April 18, 2011

Open-ended Sci-Fi: Terry Gilliam's 12 Monkeys [review by starlight]

"Ah! Ah! There's no right, there's no wrong, there's only popular opinion. You... you... you believe in germs, right?"
The immortal and yet completely loony words of Jeffrey Goines in 12 Monkeys really hint at the point of this film. No one interpretation is right or wrong, but throughout human history we've tended to assume that the majority is correct, even if the minority is one Galileo Galilie. Or, to use Jeffrey's example, the first scientists to come up with the idea of bacteria. Science fiction is a genre that works beautifully with an open-ended approach, where the credits roll and there is no one answer as to what just happened (much as I observed in Mulholland Dr). We really are given nothing conclusive at the end of 12 Monkeys, but of course, watchers everywhere have come up with many theories. And who's to say that the least advocated one is any less likely to be the correct? The majority used to think that the sun was one of seven planets visible to the naked eye that revolved around the earth. Shows what the majority knows.

Several plot lines are left completely unresolved when the credits roll, or at least left up to the viewers imagination. The first and most obvious is what is the woman scientist from the future doing on the plane next to  Dr. Peters, who spreads it. Most people tend to view this as a happy ending, that James' tips were able to tell the scientists who spread the virus so that they could get a sample of it and maybe even stop it. Some think the scientists were not trustworthy - that they were in fact pro-virus and the woman being there makes her a backup for Dr. Peters should he fail. This interpretation is based on her ruthlessness when she says to Peters, "You might say that we're the next endagered species - human beings", a statement with which Dr. Peters agrees. Still others might believe that James really was insane and that everything we see of the woman and Dr. Peters getting on the plane is perfectly innocent. This one is supported by James seeing a bear standing on hind legs and roaring in the future and a stuffed version in a present-day shop window. What he thinks he saw in his made-up future world is directly from something in the real world. He's crazy. These, and more theories about the ending, are supportable, but nothing seems to be one hundred percent conclusive.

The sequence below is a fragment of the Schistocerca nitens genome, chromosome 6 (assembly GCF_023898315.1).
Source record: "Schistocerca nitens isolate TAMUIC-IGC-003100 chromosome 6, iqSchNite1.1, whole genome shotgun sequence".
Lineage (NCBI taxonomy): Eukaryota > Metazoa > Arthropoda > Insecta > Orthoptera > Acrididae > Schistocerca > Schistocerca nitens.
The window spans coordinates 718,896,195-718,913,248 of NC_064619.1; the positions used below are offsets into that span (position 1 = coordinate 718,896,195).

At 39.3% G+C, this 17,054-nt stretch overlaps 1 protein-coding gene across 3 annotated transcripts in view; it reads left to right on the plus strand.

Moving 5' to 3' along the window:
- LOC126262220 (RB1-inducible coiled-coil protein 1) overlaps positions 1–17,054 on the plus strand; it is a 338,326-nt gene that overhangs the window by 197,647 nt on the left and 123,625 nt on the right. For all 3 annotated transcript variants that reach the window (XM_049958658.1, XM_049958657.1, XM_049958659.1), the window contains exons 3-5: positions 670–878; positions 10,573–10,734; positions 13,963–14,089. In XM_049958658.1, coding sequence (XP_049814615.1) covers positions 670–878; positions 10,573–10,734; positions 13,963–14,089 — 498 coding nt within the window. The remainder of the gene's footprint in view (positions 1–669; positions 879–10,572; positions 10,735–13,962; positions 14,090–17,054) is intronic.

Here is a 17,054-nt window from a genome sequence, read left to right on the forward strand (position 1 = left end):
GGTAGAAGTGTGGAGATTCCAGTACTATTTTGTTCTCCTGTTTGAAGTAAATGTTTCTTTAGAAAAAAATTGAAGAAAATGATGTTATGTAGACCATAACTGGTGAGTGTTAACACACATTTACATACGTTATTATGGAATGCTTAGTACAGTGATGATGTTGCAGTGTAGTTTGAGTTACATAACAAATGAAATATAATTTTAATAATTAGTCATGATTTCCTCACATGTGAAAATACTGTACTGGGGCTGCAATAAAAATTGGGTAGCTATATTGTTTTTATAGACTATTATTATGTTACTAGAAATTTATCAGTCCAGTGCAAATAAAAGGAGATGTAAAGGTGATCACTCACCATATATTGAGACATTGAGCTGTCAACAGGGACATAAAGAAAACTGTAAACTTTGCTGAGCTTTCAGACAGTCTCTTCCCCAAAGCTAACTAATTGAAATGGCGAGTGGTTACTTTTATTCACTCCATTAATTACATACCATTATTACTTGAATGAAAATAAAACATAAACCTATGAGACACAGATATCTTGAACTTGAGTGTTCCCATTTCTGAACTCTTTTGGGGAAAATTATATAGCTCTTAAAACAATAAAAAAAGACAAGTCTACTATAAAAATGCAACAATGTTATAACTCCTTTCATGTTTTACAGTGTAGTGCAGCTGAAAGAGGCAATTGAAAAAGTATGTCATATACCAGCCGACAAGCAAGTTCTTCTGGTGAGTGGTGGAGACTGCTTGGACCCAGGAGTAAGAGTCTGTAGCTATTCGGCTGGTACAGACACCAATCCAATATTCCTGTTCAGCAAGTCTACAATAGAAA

If you believe that Dr. Peters wanted to spread the virus, a likely interpretation, you might notice that he gave away no real motive. This is another aspect of the plot that is left open ended. Why did he want to wipe out humanity? Was he just a sick, suicidal man taking out 5 million people with him? When he goes to Kathryn's presentation and speaks about the instability of the human lifestyle on the planet, we get a hint of why he might want to do this, but in the scheme of the whole movie, this seems like a very minor moment to bring about the death of 90% of the population.

We might still believe that Peters was in agreement with Jeffrey. The Army of the 12 Monkeys is given a free pass because it seems their plot only went as far as to release all the animals from the city zoo, but really, this could have been Jeffrey's idea for a decoy. If we decide that Jeffrey may really have been involved in the end, can we believe him that it was originally James' idea? The scientists said that they couldn't change the future, but that doesn't quite work with our concept of chronology. James impacts the lives of the people around him - even his childhood self, as evidenced by his recurrent dream. Why can't he stop the virus from being released - or even cause it to be in the first place?
"It's just like what's happening with us, like the past. The movie never changes. It can't change; but every time you see it, it seems different because you're different. You see different things."

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